If there’s another war in the Pacific, this is how it will play out.
The hardest of all political facts to change is geography. Faced with the problem of whether it could project sufficient power into the Western Pacific to defeat a major naval power, the United State’s Navy’s War Plan Orange (WPO) before World War 2 secretly concluded that it could not. The inner logic of WPO dictated that the relief of the Philippines would have to await the full mobilization of American strength. In the meantime, it would have to be conceded to its more powerful neighbors.
The persistence of geography was reaffirmed by an announcement, almost unthinkable to the immediate postwar generation, that Japan was negotiating basing arrangements in the Philippines. The Associated Press announced Manila’s intention to begin negotiations to conclude a Visiting Forces Agreement with Tokyo. “A visiting forces agreement would allow for refueling and other logistical and legal needs for periodic visits by Japanese troops, Aquino told a news conference at the end of his four-day visit to Tokyo. The Philippines has similar deals with the U.S. and Australia.”
The arrangements between the Philippines and Japan recognizes the primacy of geography in two ways. First, it demolishes the illusion, long cherished by the Philippine left that the US is objectively the primary potential threat to Filipino sovereignty. China, by virtue of its size, population, proximity and power occupies that factual position. Second, it concedes that Japan, not the United States, constitutes the major proximate source of reinforcement in the event of a conflict.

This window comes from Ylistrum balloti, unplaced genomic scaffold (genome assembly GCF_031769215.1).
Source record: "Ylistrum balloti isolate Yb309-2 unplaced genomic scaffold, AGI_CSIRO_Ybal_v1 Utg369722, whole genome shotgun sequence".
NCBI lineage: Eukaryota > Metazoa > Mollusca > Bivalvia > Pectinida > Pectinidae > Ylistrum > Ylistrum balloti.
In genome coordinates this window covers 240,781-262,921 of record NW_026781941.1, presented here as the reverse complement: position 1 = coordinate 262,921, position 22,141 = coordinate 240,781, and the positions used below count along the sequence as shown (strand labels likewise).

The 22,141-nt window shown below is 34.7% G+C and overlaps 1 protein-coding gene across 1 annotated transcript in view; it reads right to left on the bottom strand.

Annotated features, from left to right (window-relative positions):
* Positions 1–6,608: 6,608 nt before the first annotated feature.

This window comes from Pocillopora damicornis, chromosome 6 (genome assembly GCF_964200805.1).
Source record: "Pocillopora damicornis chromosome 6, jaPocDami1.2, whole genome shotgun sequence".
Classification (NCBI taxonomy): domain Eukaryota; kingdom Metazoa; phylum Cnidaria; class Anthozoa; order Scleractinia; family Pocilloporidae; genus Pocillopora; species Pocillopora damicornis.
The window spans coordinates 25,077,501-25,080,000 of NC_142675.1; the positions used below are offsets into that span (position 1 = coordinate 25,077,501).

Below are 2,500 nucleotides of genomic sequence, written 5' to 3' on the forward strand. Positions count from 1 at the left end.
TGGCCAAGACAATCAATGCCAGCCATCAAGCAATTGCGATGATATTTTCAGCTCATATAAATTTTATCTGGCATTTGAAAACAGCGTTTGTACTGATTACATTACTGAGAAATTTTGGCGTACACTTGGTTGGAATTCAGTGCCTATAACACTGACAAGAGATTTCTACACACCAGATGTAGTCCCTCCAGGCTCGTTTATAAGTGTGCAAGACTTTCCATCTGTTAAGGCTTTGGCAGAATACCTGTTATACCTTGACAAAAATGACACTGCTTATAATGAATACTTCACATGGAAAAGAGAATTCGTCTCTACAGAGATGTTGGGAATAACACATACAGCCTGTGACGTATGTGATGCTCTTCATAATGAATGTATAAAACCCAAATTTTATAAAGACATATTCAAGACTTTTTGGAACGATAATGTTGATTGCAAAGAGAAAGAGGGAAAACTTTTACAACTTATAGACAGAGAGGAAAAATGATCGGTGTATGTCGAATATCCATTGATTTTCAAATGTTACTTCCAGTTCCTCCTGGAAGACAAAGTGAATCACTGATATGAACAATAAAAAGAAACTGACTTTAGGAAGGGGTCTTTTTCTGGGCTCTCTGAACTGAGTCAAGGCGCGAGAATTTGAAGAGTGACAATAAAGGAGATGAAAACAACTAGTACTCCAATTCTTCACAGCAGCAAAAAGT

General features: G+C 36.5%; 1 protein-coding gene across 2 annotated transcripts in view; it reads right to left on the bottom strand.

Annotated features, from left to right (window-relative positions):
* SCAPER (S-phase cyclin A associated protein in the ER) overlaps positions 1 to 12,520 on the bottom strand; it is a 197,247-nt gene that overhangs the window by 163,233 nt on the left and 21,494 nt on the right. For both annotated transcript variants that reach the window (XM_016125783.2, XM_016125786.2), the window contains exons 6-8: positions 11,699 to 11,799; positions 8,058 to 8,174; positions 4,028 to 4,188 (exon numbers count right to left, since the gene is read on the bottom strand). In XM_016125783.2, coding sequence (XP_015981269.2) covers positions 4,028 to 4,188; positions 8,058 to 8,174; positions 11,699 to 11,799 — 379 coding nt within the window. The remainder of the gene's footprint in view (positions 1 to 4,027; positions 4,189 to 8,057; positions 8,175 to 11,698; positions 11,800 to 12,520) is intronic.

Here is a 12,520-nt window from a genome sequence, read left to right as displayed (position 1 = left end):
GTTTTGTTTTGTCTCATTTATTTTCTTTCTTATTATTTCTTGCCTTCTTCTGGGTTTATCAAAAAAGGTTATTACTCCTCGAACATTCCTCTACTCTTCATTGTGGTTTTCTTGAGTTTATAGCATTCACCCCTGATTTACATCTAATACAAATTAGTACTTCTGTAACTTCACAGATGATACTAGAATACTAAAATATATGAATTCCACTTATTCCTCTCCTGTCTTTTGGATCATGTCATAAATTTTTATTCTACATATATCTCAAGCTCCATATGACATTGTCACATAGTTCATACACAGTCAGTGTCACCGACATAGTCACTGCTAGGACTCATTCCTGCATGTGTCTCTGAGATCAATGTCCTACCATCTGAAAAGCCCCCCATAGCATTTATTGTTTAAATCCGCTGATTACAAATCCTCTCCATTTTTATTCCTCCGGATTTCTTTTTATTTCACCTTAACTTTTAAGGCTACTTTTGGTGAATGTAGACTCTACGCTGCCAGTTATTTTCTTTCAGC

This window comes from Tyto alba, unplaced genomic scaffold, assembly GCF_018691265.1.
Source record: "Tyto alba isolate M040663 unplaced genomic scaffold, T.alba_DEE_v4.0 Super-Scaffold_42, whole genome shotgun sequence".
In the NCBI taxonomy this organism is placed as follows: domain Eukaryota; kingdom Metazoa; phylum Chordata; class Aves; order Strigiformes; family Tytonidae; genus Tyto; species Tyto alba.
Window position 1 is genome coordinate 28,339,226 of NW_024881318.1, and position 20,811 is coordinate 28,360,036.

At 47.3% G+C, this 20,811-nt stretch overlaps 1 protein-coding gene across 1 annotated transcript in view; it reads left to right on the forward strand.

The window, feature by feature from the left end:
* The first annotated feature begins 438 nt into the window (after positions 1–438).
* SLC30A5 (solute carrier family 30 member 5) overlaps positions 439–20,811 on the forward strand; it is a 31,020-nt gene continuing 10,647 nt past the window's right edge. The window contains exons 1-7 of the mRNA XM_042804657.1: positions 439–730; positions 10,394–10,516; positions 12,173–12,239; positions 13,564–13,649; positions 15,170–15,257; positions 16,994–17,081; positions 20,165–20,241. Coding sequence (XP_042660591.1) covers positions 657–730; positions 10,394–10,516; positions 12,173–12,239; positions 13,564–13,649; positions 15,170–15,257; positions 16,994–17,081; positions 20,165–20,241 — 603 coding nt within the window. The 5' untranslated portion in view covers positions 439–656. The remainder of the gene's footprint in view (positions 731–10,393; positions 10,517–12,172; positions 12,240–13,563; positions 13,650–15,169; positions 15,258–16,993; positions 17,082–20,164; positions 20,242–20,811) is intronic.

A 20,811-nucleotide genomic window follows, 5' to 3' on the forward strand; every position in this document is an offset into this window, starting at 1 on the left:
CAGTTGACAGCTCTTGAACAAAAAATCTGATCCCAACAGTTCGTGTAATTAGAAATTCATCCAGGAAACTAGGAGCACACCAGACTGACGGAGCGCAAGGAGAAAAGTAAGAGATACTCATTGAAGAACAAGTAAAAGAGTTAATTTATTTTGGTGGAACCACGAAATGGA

The fact is that China is close and Washington is far, far away.
As in the 1941 the basic problem in any conflict is whether the US will cross the Pacific in sufficient power to make a difference and if it can do so in time. China’s enunciated naval strategy is to take The First Island Chain and dominate the seas all the way out to the Second. The problem for the Navy, and for shipping in general, is that the seas between the two chains will be contested. In fact, controlling this interarchipelagic space is the key to defending both the Philippines and Japan.
These waters are in time of peace a highway open to the world. Upon them today flows the richest fleet of merchant trading humanity has ever seen; it contains the lifeblood of four of the world’s richest nations — China, Japan, South Korea and the United States. Wiser statesmen would have been content to leave things as they are, instead of being tempted by the weakness of an administration in Washington. But be that as it may, in time of war these trade routes will become the arteries on which the survival of great nations will depend. The problem for Chinese adventurism is that making a play for the near seas would bet its entire existence as a modern nation.
Nowhere is the vital importance of these roads clearer than in the flow of oil. A vast stream of tankers comes abreast of the Luzon Strait before going their ways to supply the economies of Japan, China and South Korea. Not just tankers, but container ships headed for largest ports in the world along the China coast and in Japan. If conflict breaks out in the Western Pacific, it’s winner-take-all for either China or Japan.